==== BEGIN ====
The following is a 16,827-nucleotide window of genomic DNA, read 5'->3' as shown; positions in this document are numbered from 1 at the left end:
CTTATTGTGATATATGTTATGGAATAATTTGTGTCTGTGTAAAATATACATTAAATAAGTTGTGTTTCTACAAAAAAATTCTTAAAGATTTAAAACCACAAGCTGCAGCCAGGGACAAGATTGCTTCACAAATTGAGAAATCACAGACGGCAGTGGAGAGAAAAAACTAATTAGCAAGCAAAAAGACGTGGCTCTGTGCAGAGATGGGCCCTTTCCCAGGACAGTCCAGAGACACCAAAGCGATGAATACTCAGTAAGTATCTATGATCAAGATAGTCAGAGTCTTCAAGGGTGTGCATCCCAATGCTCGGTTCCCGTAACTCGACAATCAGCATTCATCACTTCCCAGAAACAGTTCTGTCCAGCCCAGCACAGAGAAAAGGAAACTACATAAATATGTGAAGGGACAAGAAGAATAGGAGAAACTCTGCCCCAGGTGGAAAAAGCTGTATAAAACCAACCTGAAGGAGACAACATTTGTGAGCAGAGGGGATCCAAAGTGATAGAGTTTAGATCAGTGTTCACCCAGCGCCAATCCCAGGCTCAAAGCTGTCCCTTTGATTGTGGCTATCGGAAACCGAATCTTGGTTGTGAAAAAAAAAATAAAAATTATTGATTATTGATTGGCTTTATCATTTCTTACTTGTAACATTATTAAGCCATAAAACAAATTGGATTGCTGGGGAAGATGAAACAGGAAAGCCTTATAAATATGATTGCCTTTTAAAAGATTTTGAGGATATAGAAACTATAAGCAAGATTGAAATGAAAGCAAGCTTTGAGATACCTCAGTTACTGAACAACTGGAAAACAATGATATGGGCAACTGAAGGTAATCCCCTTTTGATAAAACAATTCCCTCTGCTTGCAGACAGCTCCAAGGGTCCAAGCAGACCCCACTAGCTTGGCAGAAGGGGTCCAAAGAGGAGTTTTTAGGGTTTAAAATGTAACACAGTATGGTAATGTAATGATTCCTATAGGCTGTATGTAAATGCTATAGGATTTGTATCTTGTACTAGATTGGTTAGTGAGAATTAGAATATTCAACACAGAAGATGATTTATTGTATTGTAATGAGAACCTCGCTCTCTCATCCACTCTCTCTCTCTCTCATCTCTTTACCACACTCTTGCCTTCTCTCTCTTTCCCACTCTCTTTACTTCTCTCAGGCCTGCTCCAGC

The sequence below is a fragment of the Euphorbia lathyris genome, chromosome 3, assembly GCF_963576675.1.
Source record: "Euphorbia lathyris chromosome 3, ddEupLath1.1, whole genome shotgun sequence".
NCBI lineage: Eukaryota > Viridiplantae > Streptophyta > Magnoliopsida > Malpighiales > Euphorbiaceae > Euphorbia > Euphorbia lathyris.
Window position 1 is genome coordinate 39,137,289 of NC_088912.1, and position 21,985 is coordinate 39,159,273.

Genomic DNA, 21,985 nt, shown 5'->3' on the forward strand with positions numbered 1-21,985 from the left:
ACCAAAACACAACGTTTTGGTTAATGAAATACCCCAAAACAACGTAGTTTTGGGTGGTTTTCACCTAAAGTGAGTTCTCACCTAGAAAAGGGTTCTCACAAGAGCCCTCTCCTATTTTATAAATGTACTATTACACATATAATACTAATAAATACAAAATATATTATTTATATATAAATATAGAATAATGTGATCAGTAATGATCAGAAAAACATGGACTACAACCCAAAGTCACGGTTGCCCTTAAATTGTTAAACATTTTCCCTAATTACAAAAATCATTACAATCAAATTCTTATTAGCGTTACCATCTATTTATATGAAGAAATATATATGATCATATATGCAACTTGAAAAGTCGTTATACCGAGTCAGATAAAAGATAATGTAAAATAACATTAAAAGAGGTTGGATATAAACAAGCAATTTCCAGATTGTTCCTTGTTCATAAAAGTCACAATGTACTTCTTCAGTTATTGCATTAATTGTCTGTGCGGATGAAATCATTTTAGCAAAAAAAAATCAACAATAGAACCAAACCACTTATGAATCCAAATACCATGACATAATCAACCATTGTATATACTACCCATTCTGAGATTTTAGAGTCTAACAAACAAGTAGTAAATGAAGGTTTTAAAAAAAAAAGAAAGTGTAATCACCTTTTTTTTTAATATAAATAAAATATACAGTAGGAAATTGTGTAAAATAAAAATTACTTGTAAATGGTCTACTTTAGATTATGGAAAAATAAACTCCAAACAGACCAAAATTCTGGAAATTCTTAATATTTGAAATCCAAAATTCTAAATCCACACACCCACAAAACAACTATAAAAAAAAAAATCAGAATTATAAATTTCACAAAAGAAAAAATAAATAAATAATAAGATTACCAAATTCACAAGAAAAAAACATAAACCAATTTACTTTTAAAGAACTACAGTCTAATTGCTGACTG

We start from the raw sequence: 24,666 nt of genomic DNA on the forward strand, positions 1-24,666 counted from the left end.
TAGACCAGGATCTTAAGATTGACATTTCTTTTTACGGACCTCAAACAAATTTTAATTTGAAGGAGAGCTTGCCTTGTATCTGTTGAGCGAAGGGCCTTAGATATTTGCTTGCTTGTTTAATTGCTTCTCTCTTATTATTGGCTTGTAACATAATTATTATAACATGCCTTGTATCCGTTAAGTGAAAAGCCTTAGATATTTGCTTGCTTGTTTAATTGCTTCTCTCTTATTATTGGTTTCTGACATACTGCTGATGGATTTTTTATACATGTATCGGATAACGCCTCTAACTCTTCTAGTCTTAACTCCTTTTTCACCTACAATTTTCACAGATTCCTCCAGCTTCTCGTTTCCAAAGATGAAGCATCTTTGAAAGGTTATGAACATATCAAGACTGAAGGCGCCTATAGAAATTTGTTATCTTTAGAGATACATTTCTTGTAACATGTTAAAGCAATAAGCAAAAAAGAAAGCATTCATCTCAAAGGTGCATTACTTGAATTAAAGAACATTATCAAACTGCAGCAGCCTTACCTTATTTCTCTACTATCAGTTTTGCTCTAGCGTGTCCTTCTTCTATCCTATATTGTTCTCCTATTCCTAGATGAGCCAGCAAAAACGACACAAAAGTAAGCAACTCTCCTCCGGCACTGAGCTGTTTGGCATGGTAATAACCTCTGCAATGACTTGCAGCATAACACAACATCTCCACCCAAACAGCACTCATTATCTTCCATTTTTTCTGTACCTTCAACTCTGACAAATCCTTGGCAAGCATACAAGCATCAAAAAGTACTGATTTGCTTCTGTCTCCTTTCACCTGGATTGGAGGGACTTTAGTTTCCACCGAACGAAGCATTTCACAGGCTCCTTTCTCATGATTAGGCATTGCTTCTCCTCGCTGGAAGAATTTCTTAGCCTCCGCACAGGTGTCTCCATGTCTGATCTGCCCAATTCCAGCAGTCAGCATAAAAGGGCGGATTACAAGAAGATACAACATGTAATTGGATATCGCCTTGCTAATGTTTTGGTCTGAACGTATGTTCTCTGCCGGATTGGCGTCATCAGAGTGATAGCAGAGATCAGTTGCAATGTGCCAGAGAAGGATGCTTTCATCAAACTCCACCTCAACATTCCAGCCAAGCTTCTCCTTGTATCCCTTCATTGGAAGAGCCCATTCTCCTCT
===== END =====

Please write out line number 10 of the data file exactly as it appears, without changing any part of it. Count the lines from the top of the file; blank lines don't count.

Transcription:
TAGACCAGGATCTTAAGATTGACATTTCTTTTTACGGACCTCAAACAAATTTTAATTTGAAGGAGAGCTTGCCTTGTATCTGTTGAGCGAAGGGCCTTAGATATTTGCTTGCTTGTTTAATTGCTTCTCTCTTATTATTGGCTTGTAACATAATTATTATAACATGCCTTGTATCCGTTAAGTGAAAAGCCTTAGATATTTGCTTGCTTGTTTAATTGCTTCTCTCTTATTATTGGTTTCTGACATACTGCTGATGGATTTTTTATACATGTATCGGATAACGCCTCTAACTCTTCTAGTCTTAACTCCTTTTTCACCTACAATTTTCACAGATTCCTCCAGCTTCTCGTTTCCAAAGATGAAGCATCTTTGAAAGGTTATGAACATATCAAGACTGAAGGCGCCTATAGAAATTTGTTATCTTTAGAGATACATTTCTTGTAACATGTTAAAGCAATAAGCAAAAAAGAAAGCATTCATCTCAAAGGTGCATTACTTGAATTAAAGAACATTATCAAACTGCAGCAGCCTTACCTTATTTCTCTACTATCAGTTTTGCTCTAGCGTGTCCTTCTTCTATCCTATATTGTTCTCCTATTCCTAGATGAGCCAGCAAAAACGACACAAAAGTAAGCAACTCTCCTCCGGCACTGAGCTGTTTGGCATGGTAATAACCTCTGCAATGACTTGCAGCATAACACAACATCTCCACCCAAACAGCACTCATTATCTTCCATTTTTTCTGTACCTTCAACTCTGACAAATCCTTGGCAAGCATACAAGCATCAAAAAGTACTGATTTGCTTCTGTCTCCTTTCACCTGGATTGGAGGGACTTTAGTTTCCACCGAACGAAGCATTTCACAGGCTCCTTTCTCATGATTAGGCATTGCTTCTCCTCGCTGGAAGAATTTCTTAGCCTCCGCACAGGTGTCTCCATGTCTGATCTGCCCAATTCCAGCAGTCAGCATAAAAGGGCGGATTACAAGAAGATACAACATGTAATTGGATATCGCCTTGCTAATGTTTTGGTCTGAACGTATGTTCTCTGCCGGATTGGCGTCATCAGAGTGATAGCAGAGATCAGTTGCAATGTGCCAGAGAAGGATGCTTTCATCAAACTCCACCTCAACATTCCAGCCAAGCTTCTCCTTGTATCCCTTCATTGGAAGAGCCCATTCTCCTCT